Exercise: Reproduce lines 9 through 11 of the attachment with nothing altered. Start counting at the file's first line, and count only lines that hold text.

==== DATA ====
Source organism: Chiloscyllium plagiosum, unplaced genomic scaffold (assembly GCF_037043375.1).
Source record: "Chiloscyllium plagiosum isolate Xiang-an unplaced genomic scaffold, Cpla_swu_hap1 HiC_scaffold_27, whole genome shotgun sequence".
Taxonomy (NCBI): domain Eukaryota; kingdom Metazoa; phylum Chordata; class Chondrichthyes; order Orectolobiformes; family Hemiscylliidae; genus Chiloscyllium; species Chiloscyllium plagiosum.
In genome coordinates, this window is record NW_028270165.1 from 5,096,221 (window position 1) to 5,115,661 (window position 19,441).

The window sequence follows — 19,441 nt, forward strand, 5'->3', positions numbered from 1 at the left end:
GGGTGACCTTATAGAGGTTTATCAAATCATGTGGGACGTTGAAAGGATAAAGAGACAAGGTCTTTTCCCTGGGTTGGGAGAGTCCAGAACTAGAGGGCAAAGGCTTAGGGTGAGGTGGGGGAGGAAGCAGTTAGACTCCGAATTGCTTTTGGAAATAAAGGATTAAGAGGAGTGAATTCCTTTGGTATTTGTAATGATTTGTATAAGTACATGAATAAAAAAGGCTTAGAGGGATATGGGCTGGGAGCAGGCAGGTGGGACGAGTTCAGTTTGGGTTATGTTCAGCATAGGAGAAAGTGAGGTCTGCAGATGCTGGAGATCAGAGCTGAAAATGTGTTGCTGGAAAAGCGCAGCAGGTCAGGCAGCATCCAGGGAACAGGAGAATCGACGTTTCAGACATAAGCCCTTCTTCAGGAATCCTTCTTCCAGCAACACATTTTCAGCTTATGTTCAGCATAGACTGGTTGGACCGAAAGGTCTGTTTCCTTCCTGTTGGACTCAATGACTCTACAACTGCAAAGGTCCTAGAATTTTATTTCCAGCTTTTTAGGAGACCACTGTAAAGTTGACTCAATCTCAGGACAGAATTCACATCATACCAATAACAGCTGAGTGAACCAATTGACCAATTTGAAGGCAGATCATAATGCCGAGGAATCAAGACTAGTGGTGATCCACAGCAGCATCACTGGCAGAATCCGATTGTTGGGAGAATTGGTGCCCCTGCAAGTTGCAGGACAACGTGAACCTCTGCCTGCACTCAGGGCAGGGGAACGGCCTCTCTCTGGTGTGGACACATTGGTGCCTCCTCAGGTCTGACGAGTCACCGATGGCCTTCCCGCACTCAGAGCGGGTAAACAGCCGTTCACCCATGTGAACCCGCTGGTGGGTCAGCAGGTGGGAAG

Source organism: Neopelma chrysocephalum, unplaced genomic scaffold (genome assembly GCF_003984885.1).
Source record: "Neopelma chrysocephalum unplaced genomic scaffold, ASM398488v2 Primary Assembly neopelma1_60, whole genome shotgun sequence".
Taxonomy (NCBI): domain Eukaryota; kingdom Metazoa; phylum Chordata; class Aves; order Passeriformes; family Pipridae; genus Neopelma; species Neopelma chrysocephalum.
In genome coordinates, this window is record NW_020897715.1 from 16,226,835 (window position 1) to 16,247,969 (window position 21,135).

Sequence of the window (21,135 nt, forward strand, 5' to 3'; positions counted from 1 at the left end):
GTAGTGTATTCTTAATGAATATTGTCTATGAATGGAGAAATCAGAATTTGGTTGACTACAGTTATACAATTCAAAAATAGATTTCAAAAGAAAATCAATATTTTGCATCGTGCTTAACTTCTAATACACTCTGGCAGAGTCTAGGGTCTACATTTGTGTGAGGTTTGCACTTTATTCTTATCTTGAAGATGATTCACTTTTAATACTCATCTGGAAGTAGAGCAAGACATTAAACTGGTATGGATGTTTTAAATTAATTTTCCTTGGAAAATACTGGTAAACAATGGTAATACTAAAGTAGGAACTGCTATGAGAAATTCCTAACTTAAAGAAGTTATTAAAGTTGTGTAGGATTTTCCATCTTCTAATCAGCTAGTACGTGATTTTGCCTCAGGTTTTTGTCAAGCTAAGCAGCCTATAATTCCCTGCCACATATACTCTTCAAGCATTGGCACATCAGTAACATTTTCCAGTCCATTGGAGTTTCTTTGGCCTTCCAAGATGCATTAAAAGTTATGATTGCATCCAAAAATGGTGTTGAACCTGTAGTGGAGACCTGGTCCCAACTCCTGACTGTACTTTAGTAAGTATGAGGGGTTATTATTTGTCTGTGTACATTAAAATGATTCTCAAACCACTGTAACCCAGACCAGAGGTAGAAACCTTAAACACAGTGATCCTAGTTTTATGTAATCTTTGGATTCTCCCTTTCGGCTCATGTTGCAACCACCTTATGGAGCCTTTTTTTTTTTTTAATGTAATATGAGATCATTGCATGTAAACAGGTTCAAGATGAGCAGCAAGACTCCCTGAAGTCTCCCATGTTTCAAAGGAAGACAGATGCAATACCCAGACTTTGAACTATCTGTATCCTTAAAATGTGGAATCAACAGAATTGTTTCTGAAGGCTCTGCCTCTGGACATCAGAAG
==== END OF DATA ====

Taxonomy (NCBI): domain Eukaryota; kingdom Metazoa; phylum Chordata; class Aves; order Passeriformes; family Pipridae; genus Neopelma; species Neopelma chrysocephalum.
In genome coordinates, this window is record NW_020897715.1 from 16,226,835 (window position 1) to 16,247,969 (window position 21,135).

Sequence of the window (21,135 nt, forward strand, 5' to 3'; positions counted from 1 at the left end):